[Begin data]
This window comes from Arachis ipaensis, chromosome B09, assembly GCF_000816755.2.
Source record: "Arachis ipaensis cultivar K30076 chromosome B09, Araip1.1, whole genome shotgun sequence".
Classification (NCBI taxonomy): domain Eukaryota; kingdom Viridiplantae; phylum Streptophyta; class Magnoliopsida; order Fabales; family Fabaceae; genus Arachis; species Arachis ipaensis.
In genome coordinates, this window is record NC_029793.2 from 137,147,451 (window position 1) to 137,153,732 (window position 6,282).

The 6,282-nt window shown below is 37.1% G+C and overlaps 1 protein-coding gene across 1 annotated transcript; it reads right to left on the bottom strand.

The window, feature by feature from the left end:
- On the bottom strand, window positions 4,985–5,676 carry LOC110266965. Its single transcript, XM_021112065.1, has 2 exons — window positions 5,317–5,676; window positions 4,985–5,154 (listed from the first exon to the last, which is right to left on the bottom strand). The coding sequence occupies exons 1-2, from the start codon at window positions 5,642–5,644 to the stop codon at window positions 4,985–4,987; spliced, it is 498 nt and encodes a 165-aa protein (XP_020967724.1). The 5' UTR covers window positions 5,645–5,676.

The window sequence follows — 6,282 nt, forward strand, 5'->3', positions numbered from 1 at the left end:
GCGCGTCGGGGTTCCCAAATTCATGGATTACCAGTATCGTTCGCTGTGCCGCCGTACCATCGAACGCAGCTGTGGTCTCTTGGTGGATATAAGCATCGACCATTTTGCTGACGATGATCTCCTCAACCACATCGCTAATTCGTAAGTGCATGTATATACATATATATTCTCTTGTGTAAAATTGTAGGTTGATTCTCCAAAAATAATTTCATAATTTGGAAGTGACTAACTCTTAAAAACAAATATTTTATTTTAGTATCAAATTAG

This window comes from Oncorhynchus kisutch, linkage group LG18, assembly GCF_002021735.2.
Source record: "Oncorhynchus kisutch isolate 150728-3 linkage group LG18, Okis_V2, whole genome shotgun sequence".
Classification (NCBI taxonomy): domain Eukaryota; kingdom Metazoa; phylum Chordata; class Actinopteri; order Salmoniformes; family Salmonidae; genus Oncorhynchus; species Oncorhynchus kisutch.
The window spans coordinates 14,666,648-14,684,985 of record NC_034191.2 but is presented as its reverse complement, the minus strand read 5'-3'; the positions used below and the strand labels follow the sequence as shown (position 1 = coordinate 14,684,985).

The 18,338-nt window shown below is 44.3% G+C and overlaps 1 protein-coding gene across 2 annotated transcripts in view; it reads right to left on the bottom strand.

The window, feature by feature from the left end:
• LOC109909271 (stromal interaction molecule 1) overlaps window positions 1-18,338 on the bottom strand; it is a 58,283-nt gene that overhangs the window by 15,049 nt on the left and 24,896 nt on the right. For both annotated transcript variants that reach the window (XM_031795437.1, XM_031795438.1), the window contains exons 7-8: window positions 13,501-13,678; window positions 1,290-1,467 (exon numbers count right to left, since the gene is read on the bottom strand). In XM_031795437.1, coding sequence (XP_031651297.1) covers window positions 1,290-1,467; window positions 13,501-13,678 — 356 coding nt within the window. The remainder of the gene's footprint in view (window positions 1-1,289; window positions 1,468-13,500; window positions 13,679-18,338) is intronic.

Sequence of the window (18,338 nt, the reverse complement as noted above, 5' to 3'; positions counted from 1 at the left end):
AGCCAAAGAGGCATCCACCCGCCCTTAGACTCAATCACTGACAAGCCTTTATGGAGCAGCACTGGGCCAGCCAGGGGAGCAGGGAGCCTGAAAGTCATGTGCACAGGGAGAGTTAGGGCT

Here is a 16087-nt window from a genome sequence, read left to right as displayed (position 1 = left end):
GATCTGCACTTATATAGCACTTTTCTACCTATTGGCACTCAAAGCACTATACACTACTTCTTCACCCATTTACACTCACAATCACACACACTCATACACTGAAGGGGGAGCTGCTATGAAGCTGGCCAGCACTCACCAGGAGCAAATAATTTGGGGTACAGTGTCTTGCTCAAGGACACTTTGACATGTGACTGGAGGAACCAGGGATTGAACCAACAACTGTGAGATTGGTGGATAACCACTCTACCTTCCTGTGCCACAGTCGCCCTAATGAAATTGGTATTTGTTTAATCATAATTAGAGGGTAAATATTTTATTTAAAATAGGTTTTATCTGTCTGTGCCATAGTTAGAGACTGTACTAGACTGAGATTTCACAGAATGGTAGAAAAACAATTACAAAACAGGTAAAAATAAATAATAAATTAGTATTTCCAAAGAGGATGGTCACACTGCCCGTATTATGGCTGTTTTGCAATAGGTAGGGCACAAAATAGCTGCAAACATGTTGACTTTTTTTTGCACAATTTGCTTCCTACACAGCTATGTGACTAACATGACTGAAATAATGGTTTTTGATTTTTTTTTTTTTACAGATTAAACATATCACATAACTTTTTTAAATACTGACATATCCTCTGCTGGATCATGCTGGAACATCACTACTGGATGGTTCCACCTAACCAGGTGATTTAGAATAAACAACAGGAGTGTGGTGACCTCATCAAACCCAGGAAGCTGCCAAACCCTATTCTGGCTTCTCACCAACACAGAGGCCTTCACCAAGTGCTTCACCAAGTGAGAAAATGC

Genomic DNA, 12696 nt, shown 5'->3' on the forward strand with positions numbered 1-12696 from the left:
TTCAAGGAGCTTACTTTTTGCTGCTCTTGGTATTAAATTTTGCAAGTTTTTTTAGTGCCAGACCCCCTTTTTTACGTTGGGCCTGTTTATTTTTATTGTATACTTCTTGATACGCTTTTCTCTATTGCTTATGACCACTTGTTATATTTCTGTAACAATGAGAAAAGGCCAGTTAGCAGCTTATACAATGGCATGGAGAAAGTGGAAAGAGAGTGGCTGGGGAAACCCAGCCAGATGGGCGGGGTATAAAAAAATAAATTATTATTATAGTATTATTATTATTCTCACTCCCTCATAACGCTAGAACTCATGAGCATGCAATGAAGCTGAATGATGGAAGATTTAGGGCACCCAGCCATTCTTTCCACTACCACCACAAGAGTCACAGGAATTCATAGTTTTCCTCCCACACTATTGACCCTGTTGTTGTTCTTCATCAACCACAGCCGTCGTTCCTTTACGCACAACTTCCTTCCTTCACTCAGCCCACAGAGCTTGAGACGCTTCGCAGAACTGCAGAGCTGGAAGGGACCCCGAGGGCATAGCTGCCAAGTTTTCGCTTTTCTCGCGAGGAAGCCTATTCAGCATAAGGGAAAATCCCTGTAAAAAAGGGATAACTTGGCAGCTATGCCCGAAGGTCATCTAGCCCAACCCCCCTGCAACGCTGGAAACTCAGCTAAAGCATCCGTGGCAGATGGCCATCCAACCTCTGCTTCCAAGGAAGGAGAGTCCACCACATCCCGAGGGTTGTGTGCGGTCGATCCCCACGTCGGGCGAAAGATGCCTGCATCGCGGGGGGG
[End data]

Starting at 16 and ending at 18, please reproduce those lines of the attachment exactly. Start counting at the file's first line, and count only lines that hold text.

• LOC109909271 (stromal interaction molecule 1) overlaps window positions 1-18,338 on the bottom strand; it is a 58,283-nt gene that overhangs the window by 15,049 nt on the left and 24,896 nt on the right. For both annotated transcript variants that reach the window (XM_031795437.1, XM_031795438.1), the window contains exons 7-8: window positions 13,501-13,678; window positions 1,290-1,467 (exon numbers count right to left, since the gene is read on the bottom strand). In XM_031795437.1, coding sequence (XP_031651297.1) covers window positions 1,290-1,467; window positions 13,501-13,678 — 356 coding nt within the window. The remainder of the gene's footprint in view (window positions 1-1,289; window positions 1,468-13,500; window positions 13,679-18,338) is intronic.

Sequence of the window (18,338 nt, the reverse complement as noted above, 5' to 3'; positions counted from 1 at the left end):
AGCCAAAGAGGCATCCACCCGCCCTTAGACTCAATCACTGACAAGCCTTTATGGAGCAGCACTGGGCCAGCCAGGGGAGCAGGGAGCCTGAAAGTCATGTGCACAGGGAGAGTTAGGGCT